In fact, the pope is scheduled to visit Nov. 25 with victims of Japan's 2011 "triple disaster" when a strong earthquake caused a severe tsunami that flooded the Fukushima nuclear power plant, causing a meltdown, hydrogen explosions and the release of radioactive contamination.

In late October, La Civilta Cattolica, a Jesuit journal reviewed by the Vatican Secretariat of State prior to publication, ran an article titled, "It's Time for the Abolition of Nuclear Weapons." The article was written by Jesuit Father Drew Christiansen, a professor at the Georgetown University School of Foreign Service and a senior fellow at Georgetown's Berkley Center for Religion, Peace and World Affairs.

Reports of Russian development of the Burevestnik or Skyfall nuclear-powered and nuclear-armed missile and of a submarine drone believed to be capable of carrying nuclear weapons show "the enormous risk that a new nuclear arms race between Russia and the United States represents for the world," Father Christiansen wrote.

If such developments continue, he said, the non-proliferation treaty signed by non-nuclear states will be "just a fig leaf that hides the reluctance" of the superpowers to move toward disarmament.

Every Catholic should know and support the Catholic Church's clear call for the abolition of nuclear weapons, he said, and embrace that teaching along with the defense of the sacredness of every human life from conception to natural death.

We don’t have comments turned on everywhere anymore. We have recently relaunched the commenting experience at America and are aiming for a more focused commenting experience with better moderation by opening comments on a select number of articles each day.

But we still want your feedback. You can join the conversation about this article with us in social media on Twitter or Facebook, or in one of our Facebook discussion groups for various topics.

Or send us feedback on this article with one of the options below:

We welcome and read all letters to the editor but, due to the volume received, cannot guarantee a response.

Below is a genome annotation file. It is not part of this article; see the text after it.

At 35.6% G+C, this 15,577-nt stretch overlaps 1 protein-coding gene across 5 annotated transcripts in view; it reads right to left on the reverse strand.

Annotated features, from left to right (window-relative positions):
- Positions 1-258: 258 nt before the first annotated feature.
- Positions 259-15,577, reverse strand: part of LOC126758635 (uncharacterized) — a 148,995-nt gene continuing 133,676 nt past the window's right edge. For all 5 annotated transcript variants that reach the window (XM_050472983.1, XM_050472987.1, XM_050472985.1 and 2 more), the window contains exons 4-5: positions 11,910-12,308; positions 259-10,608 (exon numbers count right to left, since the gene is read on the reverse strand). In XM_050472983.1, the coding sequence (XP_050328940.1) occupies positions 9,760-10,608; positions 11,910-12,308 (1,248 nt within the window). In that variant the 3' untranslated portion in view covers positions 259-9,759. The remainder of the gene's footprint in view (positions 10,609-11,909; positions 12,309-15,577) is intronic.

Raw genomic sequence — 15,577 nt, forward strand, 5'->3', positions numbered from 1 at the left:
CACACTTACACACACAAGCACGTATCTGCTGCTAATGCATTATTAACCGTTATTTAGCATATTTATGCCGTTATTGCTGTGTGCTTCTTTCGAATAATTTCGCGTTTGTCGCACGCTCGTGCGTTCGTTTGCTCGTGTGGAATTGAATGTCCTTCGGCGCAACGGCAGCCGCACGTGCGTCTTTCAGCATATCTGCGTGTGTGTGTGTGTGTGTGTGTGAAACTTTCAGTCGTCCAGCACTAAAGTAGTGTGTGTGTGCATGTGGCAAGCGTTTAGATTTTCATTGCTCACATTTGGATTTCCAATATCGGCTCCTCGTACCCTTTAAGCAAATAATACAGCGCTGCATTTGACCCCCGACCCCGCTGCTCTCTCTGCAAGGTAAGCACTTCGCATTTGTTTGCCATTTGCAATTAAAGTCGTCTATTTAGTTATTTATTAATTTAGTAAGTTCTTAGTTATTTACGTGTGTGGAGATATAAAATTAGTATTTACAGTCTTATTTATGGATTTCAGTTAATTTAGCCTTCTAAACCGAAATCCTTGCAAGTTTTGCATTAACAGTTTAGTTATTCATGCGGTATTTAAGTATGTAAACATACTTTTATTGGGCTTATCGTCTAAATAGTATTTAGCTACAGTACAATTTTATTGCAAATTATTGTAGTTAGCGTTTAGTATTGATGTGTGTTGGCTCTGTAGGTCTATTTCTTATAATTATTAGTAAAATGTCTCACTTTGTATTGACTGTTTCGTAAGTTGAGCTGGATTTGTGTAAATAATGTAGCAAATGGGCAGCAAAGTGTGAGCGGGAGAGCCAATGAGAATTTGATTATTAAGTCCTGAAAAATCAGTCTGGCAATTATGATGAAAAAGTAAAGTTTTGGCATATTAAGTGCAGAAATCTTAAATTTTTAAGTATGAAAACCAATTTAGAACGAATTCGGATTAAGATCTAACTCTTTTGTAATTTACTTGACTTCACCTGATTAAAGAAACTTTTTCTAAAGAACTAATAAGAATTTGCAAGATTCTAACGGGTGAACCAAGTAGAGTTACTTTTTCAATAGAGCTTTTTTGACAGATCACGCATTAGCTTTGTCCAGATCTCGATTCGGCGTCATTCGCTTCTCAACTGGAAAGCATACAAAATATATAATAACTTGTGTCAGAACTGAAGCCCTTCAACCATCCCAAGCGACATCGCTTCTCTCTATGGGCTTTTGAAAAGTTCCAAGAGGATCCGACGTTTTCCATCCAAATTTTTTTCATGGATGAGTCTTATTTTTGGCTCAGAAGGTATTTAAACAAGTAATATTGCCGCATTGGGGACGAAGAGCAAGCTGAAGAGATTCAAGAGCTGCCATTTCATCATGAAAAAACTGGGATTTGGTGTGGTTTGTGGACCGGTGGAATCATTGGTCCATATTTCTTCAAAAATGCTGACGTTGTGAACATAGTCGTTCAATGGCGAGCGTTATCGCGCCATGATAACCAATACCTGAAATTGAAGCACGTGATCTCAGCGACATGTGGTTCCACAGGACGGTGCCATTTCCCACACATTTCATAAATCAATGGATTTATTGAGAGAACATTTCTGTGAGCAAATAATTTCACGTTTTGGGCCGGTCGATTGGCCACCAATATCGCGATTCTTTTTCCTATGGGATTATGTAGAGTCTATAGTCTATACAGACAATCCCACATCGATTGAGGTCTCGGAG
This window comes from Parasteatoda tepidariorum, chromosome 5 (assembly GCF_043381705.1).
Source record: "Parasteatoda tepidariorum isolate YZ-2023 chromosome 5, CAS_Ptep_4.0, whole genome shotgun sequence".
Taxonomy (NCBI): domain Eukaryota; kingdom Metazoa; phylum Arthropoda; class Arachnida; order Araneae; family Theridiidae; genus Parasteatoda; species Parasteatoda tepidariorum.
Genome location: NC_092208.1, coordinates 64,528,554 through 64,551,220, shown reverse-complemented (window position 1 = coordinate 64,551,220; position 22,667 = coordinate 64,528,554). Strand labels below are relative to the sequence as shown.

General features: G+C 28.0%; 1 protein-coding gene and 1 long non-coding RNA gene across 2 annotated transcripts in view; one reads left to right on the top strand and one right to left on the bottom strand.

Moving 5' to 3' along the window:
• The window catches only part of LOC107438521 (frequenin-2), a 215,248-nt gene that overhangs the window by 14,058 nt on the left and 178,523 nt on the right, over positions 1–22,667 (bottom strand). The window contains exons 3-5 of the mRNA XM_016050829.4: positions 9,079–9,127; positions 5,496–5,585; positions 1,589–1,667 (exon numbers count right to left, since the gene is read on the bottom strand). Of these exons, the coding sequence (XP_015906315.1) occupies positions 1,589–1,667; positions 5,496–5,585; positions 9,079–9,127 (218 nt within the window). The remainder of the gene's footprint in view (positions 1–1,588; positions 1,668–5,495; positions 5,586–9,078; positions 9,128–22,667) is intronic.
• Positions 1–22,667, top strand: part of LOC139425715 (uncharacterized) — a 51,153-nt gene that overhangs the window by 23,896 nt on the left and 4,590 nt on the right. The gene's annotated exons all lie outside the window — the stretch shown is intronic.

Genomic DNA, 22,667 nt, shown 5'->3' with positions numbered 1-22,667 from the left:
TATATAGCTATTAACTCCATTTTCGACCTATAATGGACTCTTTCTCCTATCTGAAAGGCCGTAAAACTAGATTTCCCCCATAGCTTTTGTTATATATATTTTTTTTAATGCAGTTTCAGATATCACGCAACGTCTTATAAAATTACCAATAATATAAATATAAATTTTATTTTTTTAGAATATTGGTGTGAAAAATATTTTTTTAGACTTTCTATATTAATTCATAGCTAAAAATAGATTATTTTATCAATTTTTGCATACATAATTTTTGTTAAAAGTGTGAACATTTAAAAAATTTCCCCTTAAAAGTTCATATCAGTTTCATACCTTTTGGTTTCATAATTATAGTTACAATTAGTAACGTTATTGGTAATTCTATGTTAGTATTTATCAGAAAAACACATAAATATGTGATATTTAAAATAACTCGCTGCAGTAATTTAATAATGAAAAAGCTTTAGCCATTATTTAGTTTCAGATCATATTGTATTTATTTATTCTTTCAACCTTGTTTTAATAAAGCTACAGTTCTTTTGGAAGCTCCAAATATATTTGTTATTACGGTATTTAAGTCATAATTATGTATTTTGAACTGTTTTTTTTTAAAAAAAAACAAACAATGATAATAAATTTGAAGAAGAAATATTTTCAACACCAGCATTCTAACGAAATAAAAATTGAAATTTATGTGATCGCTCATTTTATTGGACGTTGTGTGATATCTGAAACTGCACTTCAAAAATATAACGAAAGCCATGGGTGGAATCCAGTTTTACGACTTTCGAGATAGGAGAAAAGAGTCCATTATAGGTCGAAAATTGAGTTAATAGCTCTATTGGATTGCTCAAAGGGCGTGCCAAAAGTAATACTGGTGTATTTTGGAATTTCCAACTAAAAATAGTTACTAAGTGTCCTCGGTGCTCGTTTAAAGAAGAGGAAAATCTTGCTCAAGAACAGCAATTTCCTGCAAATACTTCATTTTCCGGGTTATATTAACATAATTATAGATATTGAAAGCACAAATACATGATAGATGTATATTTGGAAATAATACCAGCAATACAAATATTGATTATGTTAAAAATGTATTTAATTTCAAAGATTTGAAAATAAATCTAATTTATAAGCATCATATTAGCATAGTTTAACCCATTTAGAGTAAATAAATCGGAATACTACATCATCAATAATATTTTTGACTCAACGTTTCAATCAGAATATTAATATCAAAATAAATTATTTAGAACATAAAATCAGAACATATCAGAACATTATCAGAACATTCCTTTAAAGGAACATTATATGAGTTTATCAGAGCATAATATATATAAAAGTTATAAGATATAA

In order to be considered for publication, letters should be brief (around 200 words or less) and include the author’s name and geographic location. Letters may be edited for length and clarity.

We open comments only on select articles so that we can provide a focused and well-moderated discussion on interesting topics. If you think this article provides the opportunity for such a discussion, please let us know what you'd like to talk about, or what interesting question you think readers might want to respond to.

If we decide to open comments on this article, we will email you to let you know.

If you have a message for the author, we will do our best to pass it along. Note that if the article is from a wire service such as Catholic News Service, Religion News Service, or the Associated Press, we will not have direct contact information for the author. We cannot guarantee a response from any author.

We welcome any information that will help us improve the factual accuracy of this piece. Thank you.

Please consult our Contact Us page for other options to reach us.

When you click submit, this article page will reload. You should see a message at the top of the reloaded page confirming that your feedback has been received.

[Explore America’s in-depth coverage of Pope Francis.]

Advertisement

The latest from america

The Ohio-class ballistic-missile submarine USS Maryland (SSBN 738), Blue crew, returns to homeport at Naval Submarine Base Kings Bay, Ga., following a strategic deterrence patrol. Maryland is one of five ballistic-missile submarines stationed at the base and is capable of carrying up to 20 submarine-launched ballistic missiles with multiple warheads. (U.S. Navy photo by Mass Communication Specialist 1st Class Ashley Berumen/Released)
The obvious religious motivation of the Plowshares activists did not insulate them from criminal prosecution. The First Amendment prohibits the government from applying different rules to religious believers, but the Plowshares defendants were treated the same as any other intruder on government
Ellen K. BoegelNovember 20, 2019
Alexandra DeSanctis: We are called to defend the least among us, and there is no more weak and defenseless population than unborn human beings.
Alexandra DeSanctisNovember 20, 2019
In death, what we thought was lost is, wondrously, restored to us. What we feared could never be accomplished is achieved.
Terrance KleinNovember 20, 2019
Before my illness I frequently thought of life from the perspective of what I had accomplished. Throughout my illness, God has reminded me that what is most important is what we do for other people and that he is really in charge.
Shawn SextonNovember 20, 2019